As organizations become more data driven, they also store more data in more places and access it in more ways — with phones, tablets and laptops. These ever-connected endpoints serve as gateways to large, centralized troves of sensitive information stored in your data center and in the cloud.
This digital transformation has flipped traditional security — which focused on perimeters and endpoints — on its head. With cloud and work-from-anywhere infrastructure, a perimeter is hard to define and harder to watch. Endpoints are fungible. Very little data “lives” only on your phone or laptop these days.
This shift has led some organizations to start thinking more about data protection and what data-centric security looks like. I’d like to share what I’ve learned about data protection as CEO of a data security company that started because of how poorly most data is protected.
The Data Protection Paradox
Data protection is intuitively simple but immensely complex.
Why is data protection intuitively simple?
I’d argue that if you can answer “yes” to these three questions, and you can answer “yes” continually, then your data is safe:
- Do you know where your important data is stored?
- Do you know that only the right people have access to it?
- Do you know that they’re using data correctly?
It may surprise you that most organizations can’t answer yes to any of these questions for any of their data, much less all of it. These questions frame the three dimensions of data protection — importance, accessibility and usage — and why the whole isn’t just greater than the sum of the parts. The parts are ineffective without the whole.
If you only know what data is important, you won’t know where it’s exposed without understanding who has access to it. You won’t know who needs access and how to safely fix any exposures without monitoring usage. Without usage, you’ll also never be able to see if important data is being stolen or encrypted in a ransomware attack.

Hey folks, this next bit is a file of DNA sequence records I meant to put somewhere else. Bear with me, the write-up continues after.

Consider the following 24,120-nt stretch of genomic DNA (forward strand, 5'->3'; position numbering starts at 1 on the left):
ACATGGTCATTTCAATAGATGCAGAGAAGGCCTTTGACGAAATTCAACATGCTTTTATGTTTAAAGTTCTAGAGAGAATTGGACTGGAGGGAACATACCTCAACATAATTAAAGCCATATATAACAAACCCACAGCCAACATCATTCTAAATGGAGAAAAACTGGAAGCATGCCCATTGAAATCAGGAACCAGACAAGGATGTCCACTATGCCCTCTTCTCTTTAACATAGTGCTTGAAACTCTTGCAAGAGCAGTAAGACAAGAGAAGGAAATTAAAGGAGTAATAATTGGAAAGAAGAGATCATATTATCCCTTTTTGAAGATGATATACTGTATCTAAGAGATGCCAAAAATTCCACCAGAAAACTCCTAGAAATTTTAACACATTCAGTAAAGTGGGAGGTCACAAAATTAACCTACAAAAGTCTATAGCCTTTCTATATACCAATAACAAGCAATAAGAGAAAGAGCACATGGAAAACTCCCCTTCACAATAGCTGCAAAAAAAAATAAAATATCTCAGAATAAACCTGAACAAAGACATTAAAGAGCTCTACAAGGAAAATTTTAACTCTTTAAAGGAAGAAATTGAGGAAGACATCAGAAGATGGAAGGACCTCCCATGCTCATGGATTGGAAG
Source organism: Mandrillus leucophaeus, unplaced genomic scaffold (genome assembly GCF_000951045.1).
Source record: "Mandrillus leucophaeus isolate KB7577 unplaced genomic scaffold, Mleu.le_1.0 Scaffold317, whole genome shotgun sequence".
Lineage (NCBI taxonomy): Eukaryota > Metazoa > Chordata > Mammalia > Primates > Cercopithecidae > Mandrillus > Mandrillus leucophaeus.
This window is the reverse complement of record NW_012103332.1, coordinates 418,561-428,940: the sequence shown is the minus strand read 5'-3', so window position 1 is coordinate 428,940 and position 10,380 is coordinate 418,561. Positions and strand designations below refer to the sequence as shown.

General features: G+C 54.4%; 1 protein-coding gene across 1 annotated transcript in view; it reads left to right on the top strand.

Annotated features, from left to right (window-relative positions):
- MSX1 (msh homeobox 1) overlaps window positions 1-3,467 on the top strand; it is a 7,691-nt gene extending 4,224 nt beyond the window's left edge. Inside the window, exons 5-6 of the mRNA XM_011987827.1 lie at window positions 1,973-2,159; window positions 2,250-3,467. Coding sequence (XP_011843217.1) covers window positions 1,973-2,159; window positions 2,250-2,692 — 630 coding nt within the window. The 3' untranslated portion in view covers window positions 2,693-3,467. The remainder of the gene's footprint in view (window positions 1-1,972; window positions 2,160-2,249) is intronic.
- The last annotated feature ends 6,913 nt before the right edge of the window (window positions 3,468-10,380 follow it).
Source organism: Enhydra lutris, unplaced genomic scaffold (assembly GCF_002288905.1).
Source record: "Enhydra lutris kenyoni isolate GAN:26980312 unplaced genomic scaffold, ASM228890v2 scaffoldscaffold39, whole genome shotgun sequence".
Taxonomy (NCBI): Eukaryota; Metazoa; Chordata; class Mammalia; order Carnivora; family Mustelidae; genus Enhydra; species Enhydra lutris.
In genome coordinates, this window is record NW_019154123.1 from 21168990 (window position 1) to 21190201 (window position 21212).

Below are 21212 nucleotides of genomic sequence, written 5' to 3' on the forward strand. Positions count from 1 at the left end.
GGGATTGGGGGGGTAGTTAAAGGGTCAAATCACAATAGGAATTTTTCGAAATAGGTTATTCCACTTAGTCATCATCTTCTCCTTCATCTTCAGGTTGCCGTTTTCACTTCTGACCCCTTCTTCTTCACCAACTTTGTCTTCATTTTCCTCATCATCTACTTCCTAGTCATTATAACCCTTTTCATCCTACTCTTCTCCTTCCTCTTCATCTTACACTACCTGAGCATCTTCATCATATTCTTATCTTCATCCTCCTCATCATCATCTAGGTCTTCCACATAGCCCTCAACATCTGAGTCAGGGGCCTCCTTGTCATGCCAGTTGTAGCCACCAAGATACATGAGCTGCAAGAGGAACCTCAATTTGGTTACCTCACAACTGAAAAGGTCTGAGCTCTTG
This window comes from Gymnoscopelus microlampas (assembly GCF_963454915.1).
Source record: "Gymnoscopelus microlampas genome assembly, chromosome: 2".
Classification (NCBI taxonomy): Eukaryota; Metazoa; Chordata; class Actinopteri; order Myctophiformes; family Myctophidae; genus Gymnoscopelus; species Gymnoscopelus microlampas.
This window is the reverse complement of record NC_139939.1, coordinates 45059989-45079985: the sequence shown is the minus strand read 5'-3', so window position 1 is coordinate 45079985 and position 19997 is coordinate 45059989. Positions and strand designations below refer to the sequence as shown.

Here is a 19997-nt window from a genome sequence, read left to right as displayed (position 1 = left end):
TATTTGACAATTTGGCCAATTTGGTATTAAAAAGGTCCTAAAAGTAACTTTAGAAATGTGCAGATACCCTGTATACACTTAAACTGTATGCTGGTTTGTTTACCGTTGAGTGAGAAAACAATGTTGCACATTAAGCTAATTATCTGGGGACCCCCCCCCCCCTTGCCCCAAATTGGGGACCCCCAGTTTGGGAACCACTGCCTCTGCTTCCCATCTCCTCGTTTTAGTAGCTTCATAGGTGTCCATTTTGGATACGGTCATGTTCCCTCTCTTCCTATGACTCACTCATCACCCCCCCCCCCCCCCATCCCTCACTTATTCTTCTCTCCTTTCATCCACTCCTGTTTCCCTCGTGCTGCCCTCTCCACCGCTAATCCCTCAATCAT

If you start with usage, you may be able to see what data was stolen after a breach, or even alert on unusual access patterns (assuming you can measure and track against a baseline). But you won’t know whether the data was important or who else can access and steal it today or tomorrow.
No matter which dimension you start with, you’ll quickly find you need the other two.
In a common one-dimensional approach, some organizations try to identify important data by asking employees to tag files manually or by using automation to identify important regulated or sensitive data — or a combination of both. Sometimes I ask, “Let’s say you had a list of all the important, sensitive files and records you have — what would you do with it?”
Most organizations are quickly surprised at the number of important files and records they find, and there’s no clear plan of action without the other two dimensions — accessibility and usage. Going one record at a time is just as infeasible as making sweeping decisions about all of them at once.
To make meaningful decisions or improve risk posture, you must see where important data is concentrated and exposed (at risk) and who is using it or not (stale). That’s why data protection doesn’t end with classification; it can only start there.